TIME 2016 Election

Hillary Clinton on Ferguson: ‘We Are Better Than That’

"We can't ignore the inequities that persist in our justice system that undermine our most deeply held values of fairness and equality"

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Former Secretary of State Hillary Clinton made her first public comments Thursday on the shooting of unarmed teenager Michael Brown in Ferguson, Mo., calling for the country to address “inequities” in the criminal-justice system.

The likely 2016 Democratic presidential candidate addressed both the shooting and the days of often violent protests that followed, saying, “This is what happens when the bonds of trust and respect that hold any community together fray.”

Clinton’s comments came at the end of a paid speaking appearance in San Francisco. She said her “heart just broke” for Brown’s family after the unarmed 18-year old was shot by police officer Darren Wilson more than two weeks ago. She also condemned the “terrible” images on television of heavily armed police facing off with largely peaceful protesters. “Nobody wants to see our streets look like a war zone,” she said. “Not in America, we are better than that.” And Clinton called for a renewed focus on reforming the nation’s criminal justice system, saying the country must confront lingering unfairness.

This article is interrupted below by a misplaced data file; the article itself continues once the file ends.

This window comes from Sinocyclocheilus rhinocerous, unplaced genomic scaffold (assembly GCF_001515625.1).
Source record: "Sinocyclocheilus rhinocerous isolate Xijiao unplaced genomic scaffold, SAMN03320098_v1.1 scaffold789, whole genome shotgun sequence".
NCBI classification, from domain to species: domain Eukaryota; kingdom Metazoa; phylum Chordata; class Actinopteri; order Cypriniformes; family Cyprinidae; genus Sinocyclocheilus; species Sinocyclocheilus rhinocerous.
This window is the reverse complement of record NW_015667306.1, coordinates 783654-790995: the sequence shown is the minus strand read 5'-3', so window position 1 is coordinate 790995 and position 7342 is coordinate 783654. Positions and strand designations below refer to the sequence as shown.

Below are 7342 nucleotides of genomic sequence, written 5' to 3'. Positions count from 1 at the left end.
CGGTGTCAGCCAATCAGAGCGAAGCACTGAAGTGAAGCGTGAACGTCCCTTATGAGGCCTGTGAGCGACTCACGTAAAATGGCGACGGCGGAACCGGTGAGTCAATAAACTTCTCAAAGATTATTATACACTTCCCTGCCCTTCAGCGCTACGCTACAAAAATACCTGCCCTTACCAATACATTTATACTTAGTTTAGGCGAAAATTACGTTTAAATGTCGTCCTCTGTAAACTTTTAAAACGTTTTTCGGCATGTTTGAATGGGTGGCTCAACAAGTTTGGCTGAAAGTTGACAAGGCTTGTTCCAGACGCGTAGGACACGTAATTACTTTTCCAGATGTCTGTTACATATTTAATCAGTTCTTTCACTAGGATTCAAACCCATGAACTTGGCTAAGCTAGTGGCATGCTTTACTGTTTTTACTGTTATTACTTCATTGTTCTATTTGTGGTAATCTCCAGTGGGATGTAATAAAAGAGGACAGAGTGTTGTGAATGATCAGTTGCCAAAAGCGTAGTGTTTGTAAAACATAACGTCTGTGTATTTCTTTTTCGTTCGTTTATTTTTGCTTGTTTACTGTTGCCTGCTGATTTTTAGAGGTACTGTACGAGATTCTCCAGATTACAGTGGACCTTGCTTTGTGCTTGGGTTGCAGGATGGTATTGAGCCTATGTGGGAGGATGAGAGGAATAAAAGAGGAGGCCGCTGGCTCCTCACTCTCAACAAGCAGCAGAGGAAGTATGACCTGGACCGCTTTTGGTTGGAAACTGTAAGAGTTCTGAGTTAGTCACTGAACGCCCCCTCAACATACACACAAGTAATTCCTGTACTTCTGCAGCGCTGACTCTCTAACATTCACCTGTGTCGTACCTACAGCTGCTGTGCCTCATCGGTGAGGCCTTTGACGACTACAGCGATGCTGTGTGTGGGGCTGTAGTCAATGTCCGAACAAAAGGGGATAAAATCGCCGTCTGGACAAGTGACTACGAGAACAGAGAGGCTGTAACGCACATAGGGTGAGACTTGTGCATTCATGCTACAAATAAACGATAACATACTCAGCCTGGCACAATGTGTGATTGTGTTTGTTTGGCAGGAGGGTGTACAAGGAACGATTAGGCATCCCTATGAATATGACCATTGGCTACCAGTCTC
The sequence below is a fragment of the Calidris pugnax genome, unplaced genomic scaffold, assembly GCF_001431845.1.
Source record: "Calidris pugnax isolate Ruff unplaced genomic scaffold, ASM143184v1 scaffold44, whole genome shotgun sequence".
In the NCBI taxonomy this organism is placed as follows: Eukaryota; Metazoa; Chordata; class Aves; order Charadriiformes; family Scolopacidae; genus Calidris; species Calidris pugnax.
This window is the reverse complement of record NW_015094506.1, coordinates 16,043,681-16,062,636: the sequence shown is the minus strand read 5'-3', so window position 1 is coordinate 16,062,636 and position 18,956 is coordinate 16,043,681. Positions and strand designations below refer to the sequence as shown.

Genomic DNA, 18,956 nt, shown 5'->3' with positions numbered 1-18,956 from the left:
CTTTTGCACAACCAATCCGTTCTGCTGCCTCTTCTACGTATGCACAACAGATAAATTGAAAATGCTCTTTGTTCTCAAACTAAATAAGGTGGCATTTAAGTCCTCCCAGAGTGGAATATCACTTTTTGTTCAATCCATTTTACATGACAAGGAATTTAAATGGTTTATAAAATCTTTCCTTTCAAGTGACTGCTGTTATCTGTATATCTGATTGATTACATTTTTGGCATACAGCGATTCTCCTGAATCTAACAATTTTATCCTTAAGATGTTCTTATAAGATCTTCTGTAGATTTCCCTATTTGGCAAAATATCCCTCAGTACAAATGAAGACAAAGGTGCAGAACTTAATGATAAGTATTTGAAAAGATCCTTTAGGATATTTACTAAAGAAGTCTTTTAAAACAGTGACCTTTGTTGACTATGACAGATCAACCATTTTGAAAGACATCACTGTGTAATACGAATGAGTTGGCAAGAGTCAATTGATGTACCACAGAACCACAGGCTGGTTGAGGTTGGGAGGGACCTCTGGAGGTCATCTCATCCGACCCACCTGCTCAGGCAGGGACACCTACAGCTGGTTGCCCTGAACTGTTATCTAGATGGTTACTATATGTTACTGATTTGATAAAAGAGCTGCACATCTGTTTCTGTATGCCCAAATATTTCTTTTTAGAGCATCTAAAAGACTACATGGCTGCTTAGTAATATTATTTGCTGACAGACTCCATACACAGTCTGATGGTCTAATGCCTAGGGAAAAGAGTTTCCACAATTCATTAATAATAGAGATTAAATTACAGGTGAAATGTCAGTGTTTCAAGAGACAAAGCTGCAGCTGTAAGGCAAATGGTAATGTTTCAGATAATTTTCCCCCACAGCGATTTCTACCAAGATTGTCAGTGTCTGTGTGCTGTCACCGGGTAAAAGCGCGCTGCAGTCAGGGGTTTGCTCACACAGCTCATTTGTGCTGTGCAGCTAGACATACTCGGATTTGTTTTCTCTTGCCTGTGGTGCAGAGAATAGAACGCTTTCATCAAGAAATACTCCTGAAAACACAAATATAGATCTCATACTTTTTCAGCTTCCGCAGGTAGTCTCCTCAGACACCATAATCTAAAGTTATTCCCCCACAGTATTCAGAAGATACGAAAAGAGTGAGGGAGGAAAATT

“We can’t ignore the inequities that persist in our justice system that undermine our most deeply held values of fairness and equality,” she said.

“Imagine what we would feel and what we would do if white drivers were three times as likely to be searched by police during a traffic stop as black drivers, instead of the other way around,” Clinton said, “if white offenders received prison sentences 10% longer than black offenders for the same crimes, if a third of all white men — just look at this room and take one third — went to prison during their lifetime. Imagine that. That is the reality in the lives of so many of our fellow Americans and so many of the communities in which they live.”

Clinton noted that her remarks fell on the 51st anniversary of Martin Luther King Jr.’s “I Have A Dream” speech during the 1963 March on Washington. “That mission is as fiercely urgent today as when he stood on the steps of the Lincoln Memorial in the hot August sun all those years ago,” she said. “So we have a lot of work to do together.”

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